The first known usage of a single letter to denote the 6.28... constant was in Leonhard Euler's 1727 Essay Explaining the Properties of Air, where it was denoted by the letter π. Euler would later use the letter π for the 3.14... constant in his 1736 Mechanica and 1748 Introductio in analysin infinitorum, though defined as half the circumference of a circle of radius 1—a unit circle—rather than the ratio of circumference to diameter. Elsewhere in Introductio in analysin infinitorum, Euler instead used the letter π for onefourth of the circumference of a unit circle, or 1.57... . Eventually, π was standardized as being equal to 3.14..., and its usage became widespread.^{[27]}^{[28]}
Several people have independently proposed using 𝜏 = 2π, including:^{[29]}
In 2001, Robert Palais proposed using the number of radians in a turn as the fundamental circle constant instead of π, which amounts to the number of radians in half a turn, in order to make mathematics simpler and more intuitive. His proposal used a "π with three legs" symbol to denote the constant ( ).^{[30]}
In 2008, Robert P. Crease proposed the idea of defining a constant as the ratio of circumference to radius, a proposal supported by John Horton Conway. Crease used the Greek letter psi: .^{[31]}
The same year, Thomas Colignatus proposed the uppercase Greek letter theta, Θ, to represent 2π.^{[32]} The Greek letter theta derives from the Phoenician and Hebrew letter teth, 𐤈 or ט, and it has been observed that the older version of the symbol, which means wheel, resembles a wheel with four spokes.^{[33]} It has also been proposed to use the wheel symbol, teth, to represent the value 2π, and more recently a connection has been made among other ancient cultures on the existence of a wheel, sun, circle, or disk symbol—i.e. other variations of teth—as representation for 2π.^{[34]}
In 2010, Michael Hartl proposed to use the Greek letter tau to represent the circle constant: τ = 2π. He offered several reasons for the choice of constant, primarily that it allows fractions of a turn to be expressed more directly: for instance, a 3/4 turn would be represented as 3τ/4 rad instead of 3π/2 rad. As for the choice of notation, he offered two reasons. First, τ is the number of radians in one turn, and both τ and turn begin with a /t/ sound. Second, τ visually resembles π, whose association with the circle constant is unavoidable. Hartl's Tau Manifesto^{[b]} gives many examples of formulas that are asserted to be clearer where τ is used instead of π.^{[36]}^{[37]}^{[38]} For example, Hartl asserts that replacing Euler's identity e^{iπ} = −1 by e^{iτ} = 1 (which Hartl also calls "Euler's identity") is more fundamental and meaningful.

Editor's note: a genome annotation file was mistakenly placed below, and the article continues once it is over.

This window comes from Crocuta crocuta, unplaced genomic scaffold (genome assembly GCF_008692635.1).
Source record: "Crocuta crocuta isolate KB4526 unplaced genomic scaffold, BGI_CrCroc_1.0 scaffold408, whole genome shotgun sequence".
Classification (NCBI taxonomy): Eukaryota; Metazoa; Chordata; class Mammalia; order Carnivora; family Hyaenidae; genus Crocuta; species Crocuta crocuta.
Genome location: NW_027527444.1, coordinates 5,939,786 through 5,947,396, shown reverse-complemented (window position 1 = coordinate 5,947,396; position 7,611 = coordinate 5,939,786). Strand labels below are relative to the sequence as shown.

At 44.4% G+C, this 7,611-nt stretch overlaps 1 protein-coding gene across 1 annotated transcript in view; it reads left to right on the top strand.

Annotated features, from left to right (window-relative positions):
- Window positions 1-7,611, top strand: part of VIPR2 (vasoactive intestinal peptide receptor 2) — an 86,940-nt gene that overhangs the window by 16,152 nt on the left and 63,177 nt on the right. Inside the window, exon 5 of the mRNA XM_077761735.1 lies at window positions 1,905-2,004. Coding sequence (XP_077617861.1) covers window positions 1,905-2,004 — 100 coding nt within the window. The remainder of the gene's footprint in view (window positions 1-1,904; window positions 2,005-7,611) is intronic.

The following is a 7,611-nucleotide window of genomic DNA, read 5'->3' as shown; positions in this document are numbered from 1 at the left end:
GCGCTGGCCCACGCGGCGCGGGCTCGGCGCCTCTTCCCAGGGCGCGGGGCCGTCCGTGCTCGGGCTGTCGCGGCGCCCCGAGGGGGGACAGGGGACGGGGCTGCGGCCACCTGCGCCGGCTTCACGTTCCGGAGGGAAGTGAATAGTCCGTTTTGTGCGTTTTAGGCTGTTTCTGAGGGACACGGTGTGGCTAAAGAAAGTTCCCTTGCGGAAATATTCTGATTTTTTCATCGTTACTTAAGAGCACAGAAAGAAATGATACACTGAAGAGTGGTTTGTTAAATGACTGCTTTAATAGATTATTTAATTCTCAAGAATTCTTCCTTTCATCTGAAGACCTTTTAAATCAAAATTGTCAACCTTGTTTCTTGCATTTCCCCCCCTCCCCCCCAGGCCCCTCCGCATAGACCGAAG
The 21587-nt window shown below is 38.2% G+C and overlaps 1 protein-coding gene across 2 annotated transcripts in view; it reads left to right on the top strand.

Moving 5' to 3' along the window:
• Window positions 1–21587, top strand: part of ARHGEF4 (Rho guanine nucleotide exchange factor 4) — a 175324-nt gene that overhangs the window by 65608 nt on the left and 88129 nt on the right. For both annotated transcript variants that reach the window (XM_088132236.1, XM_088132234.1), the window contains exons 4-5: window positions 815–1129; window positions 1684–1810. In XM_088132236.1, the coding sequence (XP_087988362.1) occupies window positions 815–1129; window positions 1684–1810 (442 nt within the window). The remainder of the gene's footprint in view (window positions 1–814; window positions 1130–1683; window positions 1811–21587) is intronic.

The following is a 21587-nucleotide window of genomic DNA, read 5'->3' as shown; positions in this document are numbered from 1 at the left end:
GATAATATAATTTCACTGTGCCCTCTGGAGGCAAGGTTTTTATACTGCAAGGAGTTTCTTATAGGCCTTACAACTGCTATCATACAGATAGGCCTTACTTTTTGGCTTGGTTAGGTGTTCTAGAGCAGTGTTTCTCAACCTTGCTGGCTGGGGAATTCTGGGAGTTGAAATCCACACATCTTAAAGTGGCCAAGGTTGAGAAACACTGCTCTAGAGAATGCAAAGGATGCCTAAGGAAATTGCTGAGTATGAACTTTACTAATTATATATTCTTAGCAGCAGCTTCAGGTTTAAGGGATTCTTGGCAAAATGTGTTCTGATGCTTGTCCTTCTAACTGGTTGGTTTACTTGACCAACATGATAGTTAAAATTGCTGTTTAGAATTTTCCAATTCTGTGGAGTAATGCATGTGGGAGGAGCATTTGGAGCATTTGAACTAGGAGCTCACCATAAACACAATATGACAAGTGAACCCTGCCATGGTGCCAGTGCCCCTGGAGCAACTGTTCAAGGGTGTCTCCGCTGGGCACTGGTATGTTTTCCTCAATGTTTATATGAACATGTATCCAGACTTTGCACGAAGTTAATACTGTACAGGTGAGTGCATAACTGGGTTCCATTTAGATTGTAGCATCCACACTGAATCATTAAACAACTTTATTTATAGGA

Initially, neither of these proposals received widespread acceptance by the mathematical and scientific communities.^{[4]} However, the use of τ has become more widespread.^{[5]} For example:
The following table shows how various identities appear when τ = 2π is used instead of π.^{[56]}^{[30]} For a more complete list, see List of formulae involving π.
Formula  Using π  Using τ  Notes 

Angle subtended by 1/4 of a circle  τ/4 rad = 1/4 turn  
Circumference C of a circle of radius r  
Area of a circle  The area of a sector of angle θ is A = 1/2θr^{2}.  
Area of a regular ngon with unit circumradius  
nball and nsphere volume recurrence relation 


V_{0}(r) = 1 S_{0}(r) = 2 
Cauchy's integral formula  is the boundary of a disk containing in the complex plane.  
Standard normal distribution  
Stirling's approximation  
nth roots of unity  
Planck constant  ħ is the reduced Planck constant.  
Angular frequency 
One turn is equal to 2π (≈ 6.283185307179586)^{[57]} radians, 360 degrees, or 400 gradians.
Turns  Radians  Degrees  Gradians  

0 turn  0 rad  0°  0^{g}  
1/72 turn  𝜏/72 rad  π/36 rad  5°  5+5/9^{g} 
1/24 turn  𝜏/24 rad  π/12 rad  15°  16+2/3^{g} 
1/16 turn  𝜏/16 rad  π/8 rad  22.5°  25^{g} 
1/12 turn  𝜏/12 rad  π/6 rad  30°  33+1/3^{g} 
1/10 turn  𝜏/10 rad  π/5 rad  36°  40^{g} 
1/8 turn  𝜏/8 rad  π/4 rad  45°  50^{g} 
1/2π turn  1 rad  c. 57.3°  c. 63.7^{g}